• This is definitely far superior to my answer. As Ulrike says, mine simulates the line and I was quite surprised it even looked reasonable on the surface. – cfr Dec 8 '15 at 20:31

I have shamelessly stolen a considerable part of Ulrike Fischer's answer to illustrate how to specify the ends of the markings using fractions of the path. The basic trick is to multiply fractions by \pgfdecorationpathlength (for decorations) or \pgfmetadecorationpathlength for (meta-decorations) to obtain a length.

In this case I have scaled the fractions first so they fit the range -1 to 1 which matches the node markings. In addition, I have tied everything up in a (not very versatile) style so everything can be done in a single path:

\documentclass[tikz,border=5]{standalone}
\usetikzlibrary{decorations.markings}
\tikzset{mark path between/.style args={#1 and #2}{
postaction={%
decorate,
decoration={markings,
mark=at position  (#1/2+.5)*\pgfdecoratedpathlength with
{\arrow[red,thick]{Bar};},
mark=at position (#2/2+.5)*\pgfdecoratedpathlength with
{\arrow[red,thick]{Bar};}}},
postaction={decorate,
solid, red, draw, thick,
decoration={curveto,
}}
\begin{document}
\begin{tikzpicture}
\draw [mark path between=-0.25 and 0.5]
(1,1.5) .. controls (1,2.25) and (-1,2.25) .. (-1,2)
node[pos=0,anchor=west]{-1}
.. controls (-1,1.75) and (1,1.75) .. (1,2.5)
node[pos=1,anchor=west]{0}
.. controls (1,3.25) and (-1,3.25) .. (-1,3)
.. controls (-1,2.75) and (1,2.75) .. (1,3.5)
node[pos=1,anchor=west]{1};
\end{tikzpicture}
\end{document}


• This is the solution I went with in the end (after tweaking a little): As you said, the answer was essentially already there in Ulrike's answer, so I accepted that one instead. Nevertheless, I'd like to thank you very much for your answer! – Danu Dec 8 '15 at 20:00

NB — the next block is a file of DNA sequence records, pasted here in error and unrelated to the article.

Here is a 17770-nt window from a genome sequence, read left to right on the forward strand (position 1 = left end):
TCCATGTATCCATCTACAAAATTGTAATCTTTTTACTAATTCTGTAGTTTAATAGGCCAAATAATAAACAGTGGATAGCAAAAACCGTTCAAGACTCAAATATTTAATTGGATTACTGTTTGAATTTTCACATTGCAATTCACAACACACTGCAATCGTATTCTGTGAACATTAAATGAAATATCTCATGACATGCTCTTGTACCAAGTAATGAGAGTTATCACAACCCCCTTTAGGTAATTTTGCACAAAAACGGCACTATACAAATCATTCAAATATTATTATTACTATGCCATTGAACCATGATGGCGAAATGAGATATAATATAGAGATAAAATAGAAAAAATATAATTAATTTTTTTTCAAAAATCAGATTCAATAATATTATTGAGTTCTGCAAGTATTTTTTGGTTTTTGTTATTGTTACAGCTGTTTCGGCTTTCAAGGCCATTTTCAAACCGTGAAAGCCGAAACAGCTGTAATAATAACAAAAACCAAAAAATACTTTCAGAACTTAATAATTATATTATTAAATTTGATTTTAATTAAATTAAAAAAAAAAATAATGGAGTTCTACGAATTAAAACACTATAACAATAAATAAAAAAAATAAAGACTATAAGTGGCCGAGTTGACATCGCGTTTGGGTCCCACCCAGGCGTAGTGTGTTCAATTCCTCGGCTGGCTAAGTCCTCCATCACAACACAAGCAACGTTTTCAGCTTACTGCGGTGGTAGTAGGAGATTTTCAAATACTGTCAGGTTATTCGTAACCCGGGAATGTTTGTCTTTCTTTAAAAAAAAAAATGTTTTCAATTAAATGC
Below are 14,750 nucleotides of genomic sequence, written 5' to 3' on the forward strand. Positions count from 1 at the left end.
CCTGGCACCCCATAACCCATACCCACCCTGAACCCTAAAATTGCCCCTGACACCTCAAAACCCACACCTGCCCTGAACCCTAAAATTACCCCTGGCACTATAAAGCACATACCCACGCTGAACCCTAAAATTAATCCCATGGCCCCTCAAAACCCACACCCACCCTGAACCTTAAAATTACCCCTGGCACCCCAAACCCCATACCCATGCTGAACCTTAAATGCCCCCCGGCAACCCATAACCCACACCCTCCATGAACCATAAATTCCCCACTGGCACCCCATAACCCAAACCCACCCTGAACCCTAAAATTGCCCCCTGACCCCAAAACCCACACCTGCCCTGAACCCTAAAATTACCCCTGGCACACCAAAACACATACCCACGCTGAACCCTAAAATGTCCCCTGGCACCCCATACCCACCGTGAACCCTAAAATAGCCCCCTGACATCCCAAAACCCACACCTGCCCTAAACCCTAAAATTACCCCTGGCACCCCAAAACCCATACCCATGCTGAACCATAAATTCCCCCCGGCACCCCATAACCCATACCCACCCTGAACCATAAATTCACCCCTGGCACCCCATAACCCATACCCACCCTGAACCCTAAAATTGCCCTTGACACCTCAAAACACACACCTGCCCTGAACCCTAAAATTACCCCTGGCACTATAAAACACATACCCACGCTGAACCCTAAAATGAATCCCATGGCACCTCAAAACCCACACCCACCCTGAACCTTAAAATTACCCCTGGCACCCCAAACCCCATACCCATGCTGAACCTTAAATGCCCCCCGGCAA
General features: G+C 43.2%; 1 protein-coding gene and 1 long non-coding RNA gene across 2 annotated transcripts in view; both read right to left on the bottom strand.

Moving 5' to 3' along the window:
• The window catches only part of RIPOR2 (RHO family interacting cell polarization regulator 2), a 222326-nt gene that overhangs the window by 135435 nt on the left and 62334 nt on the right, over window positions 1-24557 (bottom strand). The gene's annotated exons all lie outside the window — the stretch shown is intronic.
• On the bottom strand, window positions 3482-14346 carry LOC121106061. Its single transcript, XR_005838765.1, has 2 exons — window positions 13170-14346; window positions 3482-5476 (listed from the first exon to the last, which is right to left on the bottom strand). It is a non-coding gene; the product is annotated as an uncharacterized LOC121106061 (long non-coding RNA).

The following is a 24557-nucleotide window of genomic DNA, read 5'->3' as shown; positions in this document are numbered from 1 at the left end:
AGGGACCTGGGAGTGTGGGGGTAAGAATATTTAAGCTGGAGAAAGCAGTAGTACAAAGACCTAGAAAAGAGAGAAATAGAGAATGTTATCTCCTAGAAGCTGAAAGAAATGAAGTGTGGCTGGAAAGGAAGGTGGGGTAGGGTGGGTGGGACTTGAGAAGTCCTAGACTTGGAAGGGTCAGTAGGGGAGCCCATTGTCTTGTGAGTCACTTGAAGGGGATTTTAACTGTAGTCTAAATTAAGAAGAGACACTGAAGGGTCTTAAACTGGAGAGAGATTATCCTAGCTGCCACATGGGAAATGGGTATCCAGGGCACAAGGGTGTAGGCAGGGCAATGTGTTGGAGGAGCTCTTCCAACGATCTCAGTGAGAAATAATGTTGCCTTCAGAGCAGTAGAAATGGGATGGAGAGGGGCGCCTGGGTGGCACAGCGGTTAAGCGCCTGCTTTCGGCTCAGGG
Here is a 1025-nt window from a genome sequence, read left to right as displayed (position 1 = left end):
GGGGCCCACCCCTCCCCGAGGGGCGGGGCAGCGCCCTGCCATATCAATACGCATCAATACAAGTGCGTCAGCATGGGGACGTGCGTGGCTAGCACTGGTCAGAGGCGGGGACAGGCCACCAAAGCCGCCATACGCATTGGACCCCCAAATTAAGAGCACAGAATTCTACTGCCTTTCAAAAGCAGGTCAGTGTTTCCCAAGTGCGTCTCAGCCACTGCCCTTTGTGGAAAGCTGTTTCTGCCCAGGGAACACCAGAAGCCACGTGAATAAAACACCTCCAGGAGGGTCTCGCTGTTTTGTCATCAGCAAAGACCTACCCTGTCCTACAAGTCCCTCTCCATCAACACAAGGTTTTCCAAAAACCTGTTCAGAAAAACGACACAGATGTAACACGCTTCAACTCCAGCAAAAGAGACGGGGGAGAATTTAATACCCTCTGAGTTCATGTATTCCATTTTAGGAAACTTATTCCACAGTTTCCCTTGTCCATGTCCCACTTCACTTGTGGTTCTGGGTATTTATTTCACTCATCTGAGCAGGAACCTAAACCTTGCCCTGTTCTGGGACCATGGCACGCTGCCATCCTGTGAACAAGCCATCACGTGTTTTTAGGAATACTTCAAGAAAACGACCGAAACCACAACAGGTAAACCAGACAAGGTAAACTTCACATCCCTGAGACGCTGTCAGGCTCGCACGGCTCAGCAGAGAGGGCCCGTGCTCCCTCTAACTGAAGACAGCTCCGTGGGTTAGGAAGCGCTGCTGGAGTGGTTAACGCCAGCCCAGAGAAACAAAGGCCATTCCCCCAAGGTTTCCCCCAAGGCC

Specifically for the arrows, you can use the decorations.markings library with, if desired, arrows.meta for enhanced tip options.

These can be added as single markings or in stepwise fashion. You can measure in absolute units (e.g. 5mm) or as a fraction of path length (e.g. 0.5) and from the start of the path (e.g. 0.6) or from the end (e.g. -0.4). However, they must be added in the order in which they will occur on the path i.e. in the order which they would intuitively be drawn if you walked the path from start to end to add them.

This example illustrates some of the available options:

\documentclass[tikz,border=10pt]{standalone}
\usetikzlibrary{decorations.markings,arrows.meta}
\begin{document}
\begin{tikzpicture}
\draw [
postaction=decorate,
decoration={
markings,
mark=at position .1 with {\arrow[red]{<}},
mark=at position .2 with {\arrow[red]{>}},
mark=between positions .5 and .7 step .025 with {\arrowreversed[blue]{Stealth[]}},
}
] (1,1.5) .. controls (1,2.25) and (-1,2.25) .. (-1,2)
node[pos=0,anchor=west]{-1}
.. controls (-1,1.75) and (1,1.75) .. (1,2.5)
node[pos=1,anchor=west]{0}
.. controls (1,3.25) and (-1,3.25) .. (-1,3)
.. controls (-1,2.75) and (1,2.75) .. (1,3.5)
node[pos=1,anchor=west]{1};
\end{tikzpicture}
\end{document}


You can apply whatever options you wish to the arrow tips e.g. thick.

If you wish, you can also add something to simulate the line, although I think the plotting solution is probably preferable. For example:

\begin{tikzpicture}
\draw [
postaction={decorate},
decoration={
markings,
mark=at position .1 with {\arrowreversed[red,thick,xshift=-5pt]{Triangle[length=5pt]}},
mark=between positions .1 and .2 step .4pt with {\draw [fill,red] circle (.4pt);},
mark=at position .2 with {\arrow[red,thick,xshift=5pt]{Triangle[length=5pt]}},
mark=at position .275 with {\arrow[green,thick,xshift=2.5pt]{<}},
mark=between positions .275 and .375 step .4pt with {\draw [fill,green] circle (.4pt);},
mark=at position .375 with {\arrow[green,thick,xshift=1pt]{>}},
mark=between positions .5 and .7 step .025 with {\arrowreversed[blue,thick]{Stealth[]}},
}